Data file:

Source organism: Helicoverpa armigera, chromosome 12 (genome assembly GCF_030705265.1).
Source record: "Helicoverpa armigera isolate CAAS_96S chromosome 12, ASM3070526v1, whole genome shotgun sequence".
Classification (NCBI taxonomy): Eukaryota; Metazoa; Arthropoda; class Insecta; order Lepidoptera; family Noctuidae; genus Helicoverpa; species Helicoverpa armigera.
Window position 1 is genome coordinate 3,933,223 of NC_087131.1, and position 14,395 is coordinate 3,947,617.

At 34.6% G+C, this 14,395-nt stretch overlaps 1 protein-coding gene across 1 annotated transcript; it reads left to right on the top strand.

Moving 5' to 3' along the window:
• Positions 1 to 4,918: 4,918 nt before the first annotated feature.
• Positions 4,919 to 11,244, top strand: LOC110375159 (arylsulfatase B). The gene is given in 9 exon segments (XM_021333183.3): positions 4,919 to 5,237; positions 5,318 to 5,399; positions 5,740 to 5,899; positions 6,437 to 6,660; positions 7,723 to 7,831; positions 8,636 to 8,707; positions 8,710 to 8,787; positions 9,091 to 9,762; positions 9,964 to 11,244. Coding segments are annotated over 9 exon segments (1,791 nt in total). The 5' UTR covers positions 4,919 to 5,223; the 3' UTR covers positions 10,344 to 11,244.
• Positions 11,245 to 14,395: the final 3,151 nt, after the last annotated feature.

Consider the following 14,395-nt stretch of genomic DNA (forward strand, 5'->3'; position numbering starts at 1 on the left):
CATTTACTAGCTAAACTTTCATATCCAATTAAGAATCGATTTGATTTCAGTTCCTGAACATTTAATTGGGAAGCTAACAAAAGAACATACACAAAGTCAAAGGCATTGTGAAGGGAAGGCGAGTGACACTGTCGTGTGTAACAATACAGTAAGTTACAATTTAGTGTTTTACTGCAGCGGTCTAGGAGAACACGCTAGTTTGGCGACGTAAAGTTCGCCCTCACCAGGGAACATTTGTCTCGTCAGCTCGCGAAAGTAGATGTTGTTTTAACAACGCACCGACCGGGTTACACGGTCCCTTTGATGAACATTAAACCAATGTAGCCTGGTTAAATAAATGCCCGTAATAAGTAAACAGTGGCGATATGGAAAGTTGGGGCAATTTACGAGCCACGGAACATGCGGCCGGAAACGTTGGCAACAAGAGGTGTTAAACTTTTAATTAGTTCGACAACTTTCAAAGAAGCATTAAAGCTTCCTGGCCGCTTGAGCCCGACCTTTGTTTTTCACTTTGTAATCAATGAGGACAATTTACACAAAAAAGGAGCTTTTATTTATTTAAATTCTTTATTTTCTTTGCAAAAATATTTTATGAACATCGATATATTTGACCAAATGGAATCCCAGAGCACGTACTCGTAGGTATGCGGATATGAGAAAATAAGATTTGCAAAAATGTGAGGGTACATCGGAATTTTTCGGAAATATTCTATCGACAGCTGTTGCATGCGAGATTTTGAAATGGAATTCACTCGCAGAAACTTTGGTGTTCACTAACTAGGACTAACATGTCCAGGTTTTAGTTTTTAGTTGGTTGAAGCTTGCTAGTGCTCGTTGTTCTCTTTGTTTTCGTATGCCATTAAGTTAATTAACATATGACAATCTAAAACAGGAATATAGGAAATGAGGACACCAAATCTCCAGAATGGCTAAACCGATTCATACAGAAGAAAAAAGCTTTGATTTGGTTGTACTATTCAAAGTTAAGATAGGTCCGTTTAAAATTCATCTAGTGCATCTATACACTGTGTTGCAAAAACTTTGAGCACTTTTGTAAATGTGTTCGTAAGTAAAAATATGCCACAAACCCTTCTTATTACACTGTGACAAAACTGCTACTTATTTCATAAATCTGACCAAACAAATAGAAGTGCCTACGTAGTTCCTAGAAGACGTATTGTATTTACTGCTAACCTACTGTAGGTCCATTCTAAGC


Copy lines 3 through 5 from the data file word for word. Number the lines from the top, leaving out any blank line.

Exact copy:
Classification (NCBI taxonomy): Eukaryota; Metazoa; Arthropoda; class Insecta; order Lepidoptera; family Noctuidae; genus Helicoverpa; species Helicoverpa armigera.
Window position 1 is genome coordinate 3,933,223 of NC_087131.1, and position 14,395 is coordinate 3,947,617.

At 34.6% G+C, this 14,395-nt stretch overlaps 1 protein-coding gene across 1 annotated transcript; it reads left to right on the top strand.